August 30th, The first polar launch from Cape Canaveral since 1969.
7:18 PM Est, from SLC-40 atop a SpaceX Falcon 9 rocket from Canaveral Air Force Station
The 100th launch for SpaceX was one to be remembered. Set as the second launch on the same day from Cape Canaveral SAOCOM-1B has finally got off the pad and into orbit.
That's right two launches in one day! Something not seen for many decades, and also came as a surprise after the delay of the Delta IV Heavy earlier in the week, range control gave the go ahead to move forward. Unfortunately there was no double header that day as the Starlink mission set to launch in the morning was delayed due to foul weather in the area.
All day long around the Space Coast it rained and stormed and things did not look good for SpaceX to get this bird off the ground. The decision was made to fuel the rocket and make the final call at T-minus sixty seconds, but just about twenty five minutes before the scheduled lift off time the weather conditions turned GREEN. This meant all criteria for launch was GO and we would have liftoff after all.
Most launches take advantage of the Earth's spinning in order to reach orbit, part of why Florida was chosen as the main launch site, it's close to the equator. The SAOCOM-1B mission however was entering a polar orbit, therefore flying south down the coast of Florida, and over the Caribbean. Mostly flown from Vandeberg Air Force base in California, this would be the first polar launch since Feb. 26th 1969 when a Delta E1 rocket launched a meteorology satellite.
The risk of a failure early in flight is part of why these launches have not taken place from here in so long. The rocket flew right over SLC-40, and SLC-37B where ULA keeps their rockets, and currently has the Delta IV Heavy waiting for it's next launch attempt. It came as quite a surprise when the announcement was made that SpaceX would be allowed to launch before the NROL-44 mission, especially after the National Reconnaissance Office had previously specially requestied that SAOCOM-1B not launch until after NROL-44 was off the pad.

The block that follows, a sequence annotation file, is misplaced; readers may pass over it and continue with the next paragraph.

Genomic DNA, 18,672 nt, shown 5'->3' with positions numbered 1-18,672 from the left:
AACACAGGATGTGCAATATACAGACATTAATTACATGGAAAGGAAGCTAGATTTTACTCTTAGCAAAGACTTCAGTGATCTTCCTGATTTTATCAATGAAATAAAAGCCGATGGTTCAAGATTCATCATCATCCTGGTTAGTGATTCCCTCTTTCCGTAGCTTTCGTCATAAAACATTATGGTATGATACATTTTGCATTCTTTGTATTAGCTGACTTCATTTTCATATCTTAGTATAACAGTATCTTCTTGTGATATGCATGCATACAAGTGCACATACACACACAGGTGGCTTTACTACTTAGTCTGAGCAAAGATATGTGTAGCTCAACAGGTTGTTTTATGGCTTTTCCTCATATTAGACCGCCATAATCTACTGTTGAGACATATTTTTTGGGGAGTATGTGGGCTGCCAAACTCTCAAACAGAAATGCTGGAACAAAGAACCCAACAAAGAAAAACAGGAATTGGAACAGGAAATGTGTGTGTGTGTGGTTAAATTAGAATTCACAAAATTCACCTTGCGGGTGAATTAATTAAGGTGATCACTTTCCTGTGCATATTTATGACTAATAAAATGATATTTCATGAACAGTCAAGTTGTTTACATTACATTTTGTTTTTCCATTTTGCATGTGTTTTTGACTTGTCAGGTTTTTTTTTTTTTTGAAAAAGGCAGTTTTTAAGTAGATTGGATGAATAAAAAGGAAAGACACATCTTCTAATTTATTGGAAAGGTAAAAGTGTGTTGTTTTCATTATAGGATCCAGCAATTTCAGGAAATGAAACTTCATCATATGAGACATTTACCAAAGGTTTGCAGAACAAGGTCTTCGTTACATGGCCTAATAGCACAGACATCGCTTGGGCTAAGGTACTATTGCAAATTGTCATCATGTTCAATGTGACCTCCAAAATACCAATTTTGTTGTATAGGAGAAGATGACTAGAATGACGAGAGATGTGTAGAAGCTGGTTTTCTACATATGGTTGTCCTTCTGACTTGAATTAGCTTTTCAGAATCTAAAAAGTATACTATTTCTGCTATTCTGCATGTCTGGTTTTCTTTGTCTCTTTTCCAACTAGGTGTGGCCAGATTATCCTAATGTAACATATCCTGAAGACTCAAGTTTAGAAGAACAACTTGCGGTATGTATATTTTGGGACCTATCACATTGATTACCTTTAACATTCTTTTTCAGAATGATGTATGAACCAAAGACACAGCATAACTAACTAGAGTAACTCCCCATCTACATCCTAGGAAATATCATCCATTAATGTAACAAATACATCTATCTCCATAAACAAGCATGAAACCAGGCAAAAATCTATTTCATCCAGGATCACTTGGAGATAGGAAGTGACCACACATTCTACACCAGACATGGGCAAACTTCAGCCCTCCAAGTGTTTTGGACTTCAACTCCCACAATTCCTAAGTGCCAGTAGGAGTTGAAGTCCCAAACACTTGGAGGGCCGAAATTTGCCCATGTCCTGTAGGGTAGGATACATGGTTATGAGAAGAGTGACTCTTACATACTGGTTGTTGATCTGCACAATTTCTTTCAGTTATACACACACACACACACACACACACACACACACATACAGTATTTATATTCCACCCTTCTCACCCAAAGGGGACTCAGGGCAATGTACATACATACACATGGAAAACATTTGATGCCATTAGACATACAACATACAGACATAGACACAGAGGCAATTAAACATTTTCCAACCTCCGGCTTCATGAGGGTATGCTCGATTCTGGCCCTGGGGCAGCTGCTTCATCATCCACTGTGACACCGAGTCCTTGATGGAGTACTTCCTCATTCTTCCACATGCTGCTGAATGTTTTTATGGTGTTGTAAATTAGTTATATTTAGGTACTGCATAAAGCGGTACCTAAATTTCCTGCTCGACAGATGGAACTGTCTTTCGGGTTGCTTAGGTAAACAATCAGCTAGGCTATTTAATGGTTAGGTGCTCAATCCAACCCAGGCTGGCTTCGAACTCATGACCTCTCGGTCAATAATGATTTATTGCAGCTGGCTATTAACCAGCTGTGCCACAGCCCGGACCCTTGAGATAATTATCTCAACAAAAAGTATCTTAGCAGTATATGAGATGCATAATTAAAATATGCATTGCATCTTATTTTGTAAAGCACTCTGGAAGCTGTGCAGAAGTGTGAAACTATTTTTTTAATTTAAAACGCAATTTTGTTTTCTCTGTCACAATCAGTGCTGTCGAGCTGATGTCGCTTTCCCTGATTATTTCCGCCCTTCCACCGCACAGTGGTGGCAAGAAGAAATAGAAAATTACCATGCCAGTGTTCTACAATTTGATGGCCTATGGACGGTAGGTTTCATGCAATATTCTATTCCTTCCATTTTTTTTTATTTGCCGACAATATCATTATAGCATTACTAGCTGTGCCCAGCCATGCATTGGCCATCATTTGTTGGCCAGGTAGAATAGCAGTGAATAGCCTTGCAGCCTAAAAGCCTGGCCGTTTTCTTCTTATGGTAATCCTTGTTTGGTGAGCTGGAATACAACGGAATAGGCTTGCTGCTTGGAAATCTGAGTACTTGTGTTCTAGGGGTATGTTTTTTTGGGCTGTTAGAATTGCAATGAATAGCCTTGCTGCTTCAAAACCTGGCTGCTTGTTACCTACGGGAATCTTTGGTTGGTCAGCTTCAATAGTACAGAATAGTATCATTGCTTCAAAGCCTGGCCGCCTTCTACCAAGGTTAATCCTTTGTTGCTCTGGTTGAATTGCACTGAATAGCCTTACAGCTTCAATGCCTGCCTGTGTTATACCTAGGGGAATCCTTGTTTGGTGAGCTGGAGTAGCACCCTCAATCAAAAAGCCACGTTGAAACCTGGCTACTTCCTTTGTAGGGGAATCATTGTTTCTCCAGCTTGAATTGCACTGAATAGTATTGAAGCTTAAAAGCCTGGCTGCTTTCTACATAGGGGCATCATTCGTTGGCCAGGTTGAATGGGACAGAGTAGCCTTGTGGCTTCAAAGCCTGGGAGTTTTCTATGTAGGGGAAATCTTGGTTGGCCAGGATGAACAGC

The Falcon 9 rocket initially flew southeast along the coast, then when the first stage and second stage separated, the second stage performed a "dogleg" maneuver turning it's payload to the south so it could achieve the proper inclination. The rocket flew directly over Cuba, and was seen across several Caribbean Islands as it left the Earth's atmosphere. The first stage of the rocket then returned to the landing zone at Cape Canaveral and became the second rocket this year to land back onshore for SpaceX.
First stage of the Falcon 9 rocket landing back at LZ-1
Initially slated to launch in march of 2020, the payload was shipped to the launch site in February of 2020. Then the global pandemic struck and the launch was indefinitely delayed as the satellite belonged to the Argentinian government space agency, CONAE, and they wished to be on site for liftoff and were barred from entering the country as with most of the world for safety concerns. The sixteen hundred kilogram satellite carries L-band Synthetic Aprture Radar instruments that measure soil moisture and other parameters in support of emergency response and disaster relief. The secondary payload includes two smaller satellites, the first is the GNSS Navigation and Occultation Measurement Satellite built by BLue Canyon Technologies for American Earth science company EarthIQ. The second, secondary payload is Tyvak-0172 built by Tyvak Nano-satellite systems. Not much information about this satellite is available at this time.